Magnusson was awarded an honorary knighthood (Knight Commander of the Order of the British Empire) in 1989. He was elected President of the Royal Society for the Protection of Birds, for a five-year period, at their 94th AGM in October 1995, succeeding Max Nicholson. He also became the founder chairman of Scottish Natural Heritage upon its inception in 1992. He was Lord Rector of Edinburgh University from 1975 to 1978 and later in 2002, became Chancellor of Glasgow Caledonian University. The Magnus Magnusson Fellowship, an intellectual group based at the Glasgow Caledonian University, was named in his honour. [7]

Later life

The Magnus House near Struy
Magnus House near Aigas

In later years, Magnusson also wrote for the New Statesman.[8] On 12 October 2006, his 77th birthday, Magnusson was diagnosed with pancreatic cancer. Magnusson mordantly noted that "This has to be one of my worst birthdays ever". His condition forced him to cancel a string of public appearances. He died on 7 January 2007.[9][10][11] The Aigas Field Centre has a building named the Magnus House in his honour.

Family

Magnus Magnusson was married to Mamie Baird (1925–2012). They had five children. Their eldest son, Siggi, died in a traffic accident in 1973, when he was struck by a vehicle close to the Glasgow Academy playing fields at Anniesland, Glasgow. Their daughter Sally is a journalist, writer and TV presenter, and youngest son Jon a TV producer, writer and director.[12][13][14]

Bibliography

  • Viking Expansion Westwards (1973), ISBN 978-0-8098-3529-4
  • The Clacken and the Slate (1974), ISBN 0-00-411170-2
  • Viking, Hammer of the North (1976), ISBN 978-0-399-11744-2
  • BC The Archaeology of the Bible Lands (1977), ISBN 978-0-671-24010-3
  • The Vikings (1980), ISBN 978-0-7524-2699-0
  • Lindisfarne, The Cradle Island (1984), ISBN 0-85362-223-X
  • Chambers Biographical Dictionary (1990), as General Editor, ISBN 0-550-16040 X Hardback
  • Scotland Since Prehistory: Natural Change and Human Impact (1993), ISBN 978-1-898218-03-6
  • I've Started So I'll Finish (1998), ISBN 978-0-7515-2585-4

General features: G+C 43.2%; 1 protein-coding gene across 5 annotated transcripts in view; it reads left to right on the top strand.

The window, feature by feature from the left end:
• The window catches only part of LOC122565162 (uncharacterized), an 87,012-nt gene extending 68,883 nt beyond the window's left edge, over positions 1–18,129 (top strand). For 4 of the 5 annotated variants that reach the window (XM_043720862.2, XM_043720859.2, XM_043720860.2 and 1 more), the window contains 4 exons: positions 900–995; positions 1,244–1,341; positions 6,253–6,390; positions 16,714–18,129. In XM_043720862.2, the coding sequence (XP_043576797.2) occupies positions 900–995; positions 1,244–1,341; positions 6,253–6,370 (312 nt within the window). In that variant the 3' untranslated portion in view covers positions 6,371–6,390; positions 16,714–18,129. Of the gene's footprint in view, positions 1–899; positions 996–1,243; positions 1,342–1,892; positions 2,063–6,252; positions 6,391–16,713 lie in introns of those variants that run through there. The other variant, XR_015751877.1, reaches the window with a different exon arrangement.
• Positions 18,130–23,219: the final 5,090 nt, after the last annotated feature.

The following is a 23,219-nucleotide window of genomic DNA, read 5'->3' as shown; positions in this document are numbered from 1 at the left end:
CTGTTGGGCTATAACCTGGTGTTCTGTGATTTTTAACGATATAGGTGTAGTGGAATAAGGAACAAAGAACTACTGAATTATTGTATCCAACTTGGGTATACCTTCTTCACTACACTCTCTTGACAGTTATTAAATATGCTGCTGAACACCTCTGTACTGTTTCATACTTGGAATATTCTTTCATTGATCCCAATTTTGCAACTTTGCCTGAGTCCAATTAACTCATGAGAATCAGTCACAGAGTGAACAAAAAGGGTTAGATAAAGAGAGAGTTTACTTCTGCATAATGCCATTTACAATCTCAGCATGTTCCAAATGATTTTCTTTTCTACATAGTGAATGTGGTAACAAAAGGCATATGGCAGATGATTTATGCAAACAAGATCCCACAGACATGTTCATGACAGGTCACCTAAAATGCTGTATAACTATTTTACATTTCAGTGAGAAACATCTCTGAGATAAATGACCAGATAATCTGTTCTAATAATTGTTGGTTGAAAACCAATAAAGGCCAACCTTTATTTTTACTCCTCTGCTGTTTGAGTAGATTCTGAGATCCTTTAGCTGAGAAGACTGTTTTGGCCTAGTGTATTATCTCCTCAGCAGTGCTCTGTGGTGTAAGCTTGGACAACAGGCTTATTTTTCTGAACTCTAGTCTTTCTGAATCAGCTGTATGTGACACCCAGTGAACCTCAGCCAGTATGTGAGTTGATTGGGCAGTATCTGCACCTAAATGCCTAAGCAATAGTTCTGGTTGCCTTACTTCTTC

• Scotland: The Story of a Nation (2000), ISBN 978-0-00-653191-3
  • Lindisfarne (2004), ISBN 978-0-7524-3227-4
  • Fakers, Forgers and Phoneys: Famous Scams and Scamps (2005), ISBN 978-1-84596-190-9
  • Iceland Saga (2005), ISBN 978-0-7524-3342-4
  • Keeping Your Words: An Anthology of Quotations (2005), ISBN 978-0-340-86264-3

References

  1. ^ ODNB, Oxford Dictionary of National Biography 2005–2008 ed. Lawrence Goldman 2013 page 740
  2. ^ "Magnus Magnusson". Telegraph Media Group Limited. 8 January 2007. Retrieved 19 October 2015.
  3. ^ BBC Press Office (6 December 2002). "Mastermind Celebrity Special".
  4. ^ BBC. "The history of Mastermind". Retrieved 2 January 2016.
  5. ^ BBC Press Office (27 October 2003). "Rt Hon David Blunkett MP to appear on Mastermind".
  6. ^ "Magnus Magnusson". The Independent. 22 September 2011. Retrieved 19 October 2015.
  7. ^ Roger Crofts and David Breeze. "Magnus Magnusson" (PDF). Royal Society of Edinburgh. Retrieved 19 October 2015.CS1 maint: Uses authors parameter (link)
  8. ^ "Magnus Magnusson". New Statesman. Retrieved 18 November 2011.
  9. ^ "Magnusson faces cancer treatment". BBC News. 12 October 2006. Retrieved 18 November 2011.
  10. ^ "TV's Magnus Magnusson dies at 77". BBC News. 8 January 2007. Retrieved 18 November 2011.
  11. ^ "Obituary: Magnus Magnusson". BBC News. 7 January 2007. Retrieved 18 November 2011.
  12. ^ Rachel Carlyle (2 February 2014). "BBC presenter Sally Magnusson on her mum's battle with dementia". BBC Press Office. Retrieved 19 October 2015.
  13. ^ "Mamie Magnusson". 17 April 2012. Retrieved 19 October 2015.
  14. ^ "Sally Magnusson, Presenter". BBC Press Office. March 2006. Archived from the original on 4 May 2009. Retrieved 19 October 2015.CS1 maint: BOT: original-url status unknown (link)

External links

Academic offices
Preceded by
Gordon Brown
Rector of the University of Edinburgh
1976–1979
Succeeded by
Anthony Ross
Media offices
New creation Host of Mastermind
1972–1997
Succeeded by
Peter Snow
1929 in Iceland

The following lists events that happened in 1929 in Iceland.

Cateran

The term cateran (from the Gaelic ceathairne, a collective word meaning "peasantry") historically referred to a band of fighting men of a Scotland Highland clan; hence the term applied to the Highland, and later to any, marauders or cattle-lifters. An individual member is a ceithernach or catanach. According to Randy Lee Eichoff it derives from Old Celtic 'cat' (battle, war) and 'nach' (man, fellow) Catanach means war-man, warrior. Its plural is ceithern or ceithrenn or caithereine or kettering or kettenring and several other spellings.